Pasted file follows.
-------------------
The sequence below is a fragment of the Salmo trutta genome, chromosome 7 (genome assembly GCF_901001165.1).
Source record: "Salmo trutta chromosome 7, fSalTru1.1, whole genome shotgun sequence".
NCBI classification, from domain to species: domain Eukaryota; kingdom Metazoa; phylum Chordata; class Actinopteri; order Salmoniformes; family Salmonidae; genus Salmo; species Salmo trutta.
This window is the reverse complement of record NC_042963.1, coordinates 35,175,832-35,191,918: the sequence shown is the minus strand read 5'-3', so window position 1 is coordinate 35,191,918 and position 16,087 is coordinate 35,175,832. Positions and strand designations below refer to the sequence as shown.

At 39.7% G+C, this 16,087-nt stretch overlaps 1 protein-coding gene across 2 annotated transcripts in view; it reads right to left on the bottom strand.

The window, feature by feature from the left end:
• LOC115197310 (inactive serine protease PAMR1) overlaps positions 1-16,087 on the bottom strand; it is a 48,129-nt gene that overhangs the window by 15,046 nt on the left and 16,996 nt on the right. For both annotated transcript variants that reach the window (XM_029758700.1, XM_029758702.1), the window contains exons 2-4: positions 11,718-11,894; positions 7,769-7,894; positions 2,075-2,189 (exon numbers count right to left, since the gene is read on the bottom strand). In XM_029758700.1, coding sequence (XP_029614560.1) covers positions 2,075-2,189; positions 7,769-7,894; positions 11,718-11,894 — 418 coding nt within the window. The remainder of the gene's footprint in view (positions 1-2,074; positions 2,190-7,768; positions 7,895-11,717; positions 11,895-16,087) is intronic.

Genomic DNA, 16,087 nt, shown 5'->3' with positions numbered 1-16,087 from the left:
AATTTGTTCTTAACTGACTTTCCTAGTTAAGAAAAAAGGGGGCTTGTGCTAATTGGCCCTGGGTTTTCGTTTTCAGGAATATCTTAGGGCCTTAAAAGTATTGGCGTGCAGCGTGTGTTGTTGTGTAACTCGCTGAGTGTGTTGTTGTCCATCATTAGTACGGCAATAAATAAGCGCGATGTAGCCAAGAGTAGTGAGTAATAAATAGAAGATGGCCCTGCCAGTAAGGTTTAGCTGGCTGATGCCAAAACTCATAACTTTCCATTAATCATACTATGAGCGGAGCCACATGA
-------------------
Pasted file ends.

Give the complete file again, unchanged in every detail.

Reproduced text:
The sequence below is a fragment of the Salmo trutta genome, chromosome 7 (genome assembly GCF_901001165.1).
Source record: "Salmo trutta chromosome 7, fSalTru1.1, whole genome shotgun sequence".
NCBI classification, from domain to species: domain Eukaryota; kingdom Metazoa; phylum Chordata; class Actinopteri; order Salmoniformes; family Salmonidae; genus Salmo; species Salmo trutta.
This window is the reverse complement of record NC_042963.1, coordinates 35,175,832-35,191,918: the sequence shown is the minus strand read 5'-3', so window position 1 is coordinate 35,191,918 and position 16,087 is coordinate 35,175,832. Positions and strand designations below refer to the sequence as shown.

At 39.7% G+C, this 16,087-nt stretch overlaps 1 protein-coding gene across 2 annotated transcripts in view; it reads right to left on the bottom strand.

The window, feature by feature from the left end:
• LOC115197310 (inactive serine protease PAMR1) overlaps positions 1-16,087 on the bottom strand; it is a 48,129-nt gene that overhangs the window by 15,046 nt on the left and 16,996 nt on the right. For both annotated transcript variants that reach the window (XM_029758700.1, XM_029758702.1), the window contains exons 2-4: positions 11,718-11,894; positions 7,769-7,894; positions 2,075-2,189 (exon numbers count right to left, since the gene is read on the bottom strand). In XM_029758700.1, coding sequence (XP_029614560.1) covers positions 2,075-2,189; positions 7,769-7,894; positions 11,718-11,894 — 418 coding nt within the window. The remainder of the gene's footprint in view (positions 1-2,074; positions 2,190-7,768; positions 7,895-11,717; positions 11,895-16,087) is intronic.

Genomic DNA, 16,087 nt, shown 5'->3' with positions numbered 1-16,087 from the left:
AATTTGTTCTTAACTGACTTTCCTAGTTAAGAAAAAAGGGGGCTTGTGCTAATTGGCCCTGGGTTTTCGTTTTCAGGAATATCTTAGGGCCTTAAAAGTATTGGCGTGCAGCGTGTGTTGTTGTGTAACTCGCTGAGTGTGTTGTTGTCCATCATTAGTACGGCAATAAATAAGCGCGATGTAGCCAAGAGTAGTGAGTAATAAATAGAAGATGGCCCTGCCAGTAAGGTTTAGCTGGCTGATGCCAAAACTCATAACTTTCCATTAATCATACTATGAGCGGAGCCACATGA